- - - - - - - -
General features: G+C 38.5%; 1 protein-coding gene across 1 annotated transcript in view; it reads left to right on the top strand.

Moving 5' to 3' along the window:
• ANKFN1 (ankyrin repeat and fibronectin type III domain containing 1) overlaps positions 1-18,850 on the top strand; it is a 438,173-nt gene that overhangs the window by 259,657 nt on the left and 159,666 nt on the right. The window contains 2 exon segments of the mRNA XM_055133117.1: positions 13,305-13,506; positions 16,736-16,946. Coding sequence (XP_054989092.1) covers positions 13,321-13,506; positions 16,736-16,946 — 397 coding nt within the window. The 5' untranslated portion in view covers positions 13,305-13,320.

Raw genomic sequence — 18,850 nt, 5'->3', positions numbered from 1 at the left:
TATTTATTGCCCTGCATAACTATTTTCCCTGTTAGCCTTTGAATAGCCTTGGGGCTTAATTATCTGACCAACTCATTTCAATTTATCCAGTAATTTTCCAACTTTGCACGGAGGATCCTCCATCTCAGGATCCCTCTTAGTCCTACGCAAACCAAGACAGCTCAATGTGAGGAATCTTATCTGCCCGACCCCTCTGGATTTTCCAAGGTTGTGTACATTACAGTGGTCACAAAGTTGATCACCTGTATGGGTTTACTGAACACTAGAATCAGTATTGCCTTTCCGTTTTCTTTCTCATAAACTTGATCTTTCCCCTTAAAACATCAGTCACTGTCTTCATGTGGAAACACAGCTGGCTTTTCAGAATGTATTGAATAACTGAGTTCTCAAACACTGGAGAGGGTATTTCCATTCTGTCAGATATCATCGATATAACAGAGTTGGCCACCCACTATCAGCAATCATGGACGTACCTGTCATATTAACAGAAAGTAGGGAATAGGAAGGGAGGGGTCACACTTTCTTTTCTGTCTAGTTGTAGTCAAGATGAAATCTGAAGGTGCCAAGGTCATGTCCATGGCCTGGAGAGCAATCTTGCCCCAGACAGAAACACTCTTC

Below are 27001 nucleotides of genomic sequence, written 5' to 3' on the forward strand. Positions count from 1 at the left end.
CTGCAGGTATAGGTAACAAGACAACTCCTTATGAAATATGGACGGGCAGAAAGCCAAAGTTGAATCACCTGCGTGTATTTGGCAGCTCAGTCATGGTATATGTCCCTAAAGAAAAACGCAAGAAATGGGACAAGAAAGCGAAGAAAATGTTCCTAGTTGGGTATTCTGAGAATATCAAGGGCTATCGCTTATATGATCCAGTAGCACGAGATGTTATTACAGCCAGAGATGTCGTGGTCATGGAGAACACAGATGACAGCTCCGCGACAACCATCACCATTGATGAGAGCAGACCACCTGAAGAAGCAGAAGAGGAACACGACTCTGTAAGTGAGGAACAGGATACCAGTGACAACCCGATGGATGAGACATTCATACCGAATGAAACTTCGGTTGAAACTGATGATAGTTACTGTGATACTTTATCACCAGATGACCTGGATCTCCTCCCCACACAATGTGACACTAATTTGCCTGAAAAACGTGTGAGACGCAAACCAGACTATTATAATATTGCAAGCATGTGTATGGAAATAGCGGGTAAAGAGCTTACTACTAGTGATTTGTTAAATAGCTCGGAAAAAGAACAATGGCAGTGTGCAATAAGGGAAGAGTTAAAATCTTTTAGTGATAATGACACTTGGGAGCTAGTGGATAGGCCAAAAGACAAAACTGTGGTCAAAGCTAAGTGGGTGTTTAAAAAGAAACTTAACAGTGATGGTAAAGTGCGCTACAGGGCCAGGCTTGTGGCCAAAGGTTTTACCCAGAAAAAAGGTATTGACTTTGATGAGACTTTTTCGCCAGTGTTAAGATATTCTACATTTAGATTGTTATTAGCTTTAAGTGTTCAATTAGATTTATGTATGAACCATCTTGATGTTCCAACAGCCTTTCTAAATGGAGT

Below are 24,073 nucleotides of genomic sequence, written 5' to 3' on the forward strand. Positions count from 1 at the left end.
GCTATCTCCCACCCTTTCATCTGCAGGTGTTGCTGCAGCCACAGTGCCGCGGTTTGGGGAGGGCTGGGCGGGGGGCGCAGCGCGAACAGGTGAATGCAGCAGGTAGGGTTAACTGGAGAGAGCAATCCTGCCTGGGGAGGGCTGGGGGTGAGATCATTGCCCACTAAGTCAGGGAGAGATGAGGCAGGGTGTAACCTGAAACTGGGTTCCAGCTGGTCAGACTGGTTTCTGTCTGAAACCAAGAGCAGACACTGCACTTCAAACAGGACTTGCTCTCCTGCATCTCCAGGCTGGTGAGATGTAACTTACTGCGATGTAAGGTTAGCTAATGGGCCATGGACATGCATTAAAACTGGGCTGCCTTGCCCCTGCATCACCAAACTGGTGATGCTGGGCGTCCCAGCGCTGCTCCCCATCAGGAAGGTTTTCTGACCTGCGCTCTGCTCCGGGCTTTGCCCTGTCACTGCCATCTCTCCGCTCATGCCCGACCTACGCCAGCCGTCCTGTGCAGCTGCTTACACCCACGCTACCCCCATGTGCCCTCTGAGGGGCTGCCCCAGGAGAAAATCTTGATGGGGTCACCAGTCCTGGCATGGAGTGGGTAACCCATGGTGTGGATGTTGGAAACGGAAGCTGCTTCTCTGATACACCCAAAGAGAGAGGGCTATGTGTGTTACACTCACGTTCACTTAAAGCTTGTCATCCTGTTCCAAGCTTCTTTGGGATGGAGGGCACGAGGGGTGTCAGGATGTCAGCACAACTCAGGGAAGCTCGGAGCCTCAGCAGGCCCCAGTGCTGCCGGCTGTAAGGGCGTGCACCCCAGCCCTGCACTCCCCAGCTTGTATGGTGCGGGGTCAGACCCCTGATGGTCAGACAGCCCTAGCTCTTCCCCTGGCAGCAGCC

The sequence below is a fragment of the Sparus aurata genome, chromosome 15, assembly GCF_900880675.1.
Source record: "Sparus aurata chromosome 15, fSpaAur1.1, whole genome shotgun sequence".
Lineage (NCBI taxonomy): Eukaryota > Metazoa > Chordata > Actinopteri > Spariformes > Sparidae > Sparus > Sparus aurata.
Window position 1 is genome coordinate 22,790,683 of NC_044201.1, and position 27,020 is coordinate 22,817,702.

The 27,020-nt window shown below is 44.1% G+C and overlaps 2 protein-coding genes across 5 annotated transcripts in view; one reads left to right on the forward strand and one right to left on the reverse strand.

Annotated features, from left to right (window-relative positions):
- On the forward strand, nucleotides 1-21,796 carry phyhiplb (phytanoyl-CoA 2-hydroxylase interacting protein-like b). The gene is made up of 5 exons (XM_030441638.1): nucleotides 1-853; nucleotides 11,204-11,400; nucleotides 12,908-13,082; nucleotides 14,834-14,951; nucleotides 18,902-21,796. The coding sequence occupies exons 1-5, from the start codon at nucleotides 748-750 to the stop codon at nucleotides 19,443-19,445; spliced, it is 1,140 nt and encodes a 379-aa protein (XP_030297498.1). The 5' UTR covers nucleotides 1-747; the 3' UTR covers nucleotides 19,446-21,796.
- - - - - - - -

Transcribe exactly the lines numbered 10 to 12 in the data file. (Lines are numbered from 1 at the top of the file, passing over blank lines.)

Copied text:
The sequence below is a fragment of the Sparus aurata genome, chromosome 15, assembly GCF_900880675.1.
Source record: "Sparus aurata chromosome 15, fSpaAur1.1, whole genome shotgun sequence".
Lineage (NCBI taxonomy): Eukaryota > Metazoa > Chordata > Actinopteri > Spariformes > Sparidae > Sparus > Sparus aurata.